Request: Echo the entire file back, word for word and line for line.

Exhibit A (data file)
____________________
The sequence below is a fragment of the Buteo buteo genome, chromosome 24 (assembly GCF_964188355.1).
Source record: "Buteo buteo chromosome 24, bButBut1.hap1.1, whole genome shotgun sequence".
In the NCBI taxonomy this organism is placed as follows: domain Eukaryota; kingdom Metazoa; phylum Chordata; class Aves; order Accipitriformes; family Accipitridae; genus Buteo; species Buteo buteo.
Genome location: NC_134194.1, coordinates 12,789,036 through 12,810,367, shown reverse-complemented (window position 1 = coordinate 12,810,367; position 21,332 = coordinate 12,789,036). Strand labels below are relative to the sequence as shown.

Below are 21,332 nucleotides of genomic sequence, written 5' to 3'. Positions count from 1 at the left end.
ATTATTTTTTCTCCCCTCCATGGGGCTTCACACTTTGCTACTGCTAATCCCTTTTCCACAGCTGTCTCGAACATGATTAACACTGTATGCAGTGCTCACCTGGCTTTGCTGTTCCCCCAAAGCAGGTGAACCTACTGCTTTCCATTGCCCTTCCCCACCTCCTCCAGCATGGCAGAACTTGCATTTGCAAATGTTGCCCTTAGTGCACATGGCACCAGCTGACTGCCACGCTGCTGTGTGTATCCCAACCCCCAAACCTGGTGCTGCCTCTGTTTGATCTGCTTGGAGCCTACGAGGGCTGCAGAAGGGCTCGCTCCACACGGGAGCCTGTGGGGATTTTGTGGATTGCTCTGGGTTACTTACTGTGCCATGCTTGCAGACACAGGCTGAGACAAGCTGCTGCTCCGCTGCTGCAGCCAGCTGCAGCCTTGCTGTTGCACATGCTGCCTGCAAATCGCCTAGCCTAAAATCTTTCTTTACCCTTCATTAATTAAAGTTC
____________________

The sequence below is a fragment of the Buteo buteo genome, chromosome 24 (assembly GCF_964188355.1).
Source record: "Buteo buteo chromosome 24, bButBut1.hap1.1, whole genome shotgun sequence".
In the NCBI taxonomy this organism is placed as follows: domain Eukaryota; kingdom Metazoa; phylum Chordata; class Aves; order Accipitriformes; family Accipitridae; genus Buteo; species Buteo buteo.
Genome location: NC_134194.1, coordinates 12,789,036 through 12,810,367, shown reverse-complemented (window position 1 = coordinate 12,810,367; position 21,332 = coordinate 12,789,036). Strand labels below are relative to the sequence as shown.

Below are 21,332 nucleotides of genomic sequence, written 5' to 3'. Positions count from 1 at the left end.
ATTATTTTTTCTCCCCTCCATGGGGCTTCACACTTTGCTACTGCTAATCCCTTTTCCACAGCTGTCTCGAACATGATTAACACTGTATGCAGTGCTCACCTGGCTTTGCTGTTCCCCCAAAGCAGGTGAACCTACTGCTTTCCATTGCCCTTCCCCACCTCCTCCAGCATGGCAGAACTTGCATTTGCAAATGTTGCCCTTAGTGCACATGGCACCAGCTGACTGCCACGCTGCTGTGTGTATCCCAACCCCCAAACCTGGTGCTGCCTCTGTTTGATCTGCTTGGAGCCTACGAGGGCTGCAGAAGGGCTCGCTCCACACGGGAGCCTGTGGGGATTTTGTGGATTGCTCTGGGTTACTTACTGTGCCATGCTTGCAGACACAGGCTGAGACAAGCTGCTGCTCCGCTGCTGCAGCCAGCTGCAGCCTTGCTGTTGCACATGCTGCCTGCAAATCGCCTAGCCTAAAATCTTTCTTTACCCTTCATTAATTAAAGTTC